Use the codes listed on the questionnaire. If the source of funding is not on the list, use code 9 and
write the funding source in words.
Question 5. How much did [NAME] spend when you visited [PROVIDER]? Record the amount of
money spent on the visit to the provider listed in question 4. If the respondent listed two types of
providers, ask about the costs associated with each type separately, and record the amount spent
separately for each type of provider.
Question 6. Did [NAME] have any problems during the visit to the health provider? Find out if the
household member had any issues when they visited the health provider. Indicate up to two (2)
answers from the list of codes in the questionnaire.
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Questions7 -9 is about the cost of medication. You have to add up all costs, including in-kind for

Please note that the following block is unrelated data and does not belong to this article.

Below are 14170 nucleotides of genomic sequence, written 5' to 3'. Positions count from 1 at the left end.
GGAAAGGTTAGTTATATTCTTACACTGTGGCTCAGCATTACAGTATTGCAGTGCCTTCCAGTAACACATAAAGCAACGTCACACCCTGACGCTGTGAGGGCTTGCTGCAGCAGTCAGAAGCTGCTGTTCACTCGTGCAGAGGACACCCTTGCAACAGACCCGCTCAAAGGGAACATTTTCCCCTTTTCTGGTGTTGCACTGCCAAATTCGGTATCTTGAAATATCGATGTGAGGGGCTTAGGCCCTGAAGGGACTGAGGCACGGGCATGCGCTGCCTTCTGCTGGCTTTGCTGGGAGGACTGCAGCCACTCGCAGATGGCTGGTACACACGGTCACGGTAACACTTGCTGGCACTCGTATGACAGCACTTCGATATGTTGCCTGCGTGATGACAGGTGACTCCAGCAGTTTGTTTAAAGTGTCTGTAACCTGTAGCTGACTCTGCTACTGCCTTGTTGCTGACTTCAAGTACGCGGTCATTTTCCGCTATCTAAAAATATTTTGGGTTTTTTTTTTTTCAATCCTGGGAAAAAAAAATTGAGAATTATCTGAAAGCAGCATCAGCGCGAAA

all means of paying, whether through household finances or health insurance. Then record the
total cost in shillings.
Question 7. What was the cost to pay for the treatment of (NAME) for medical treatment related to
illness and injuries within the period of 4 weeks, including prescription medicine, tests, consultation,
and in-patient fees? Convert any in-kind payments into TSH. Be careful not to include any non
prescription medication in this question as it will be recorded in question 9. Include the value
reported in question 5.
Question 8. What was the cost to pay for the treatment of (NAME) for medical treatment not
related to illness and injuries within the period of 4 weeks, including preventative health care, pre-
natal visits, check-ups, etc? Convert any in-kind payments into TSH.
Question 9. What was the cost to pay for the treatment of (NAME) for non-prescription medication
within the period of 4 weeks, including Panadol, Fansidar, cough syrup, etc? Convert any in-kind
payments into TSH.
Question 10. For the last 4 weeks was [NAME] hospitalized or did [NAME] stay overnight in a
medical facility? Find out if the household member in question spent at least one night at a medical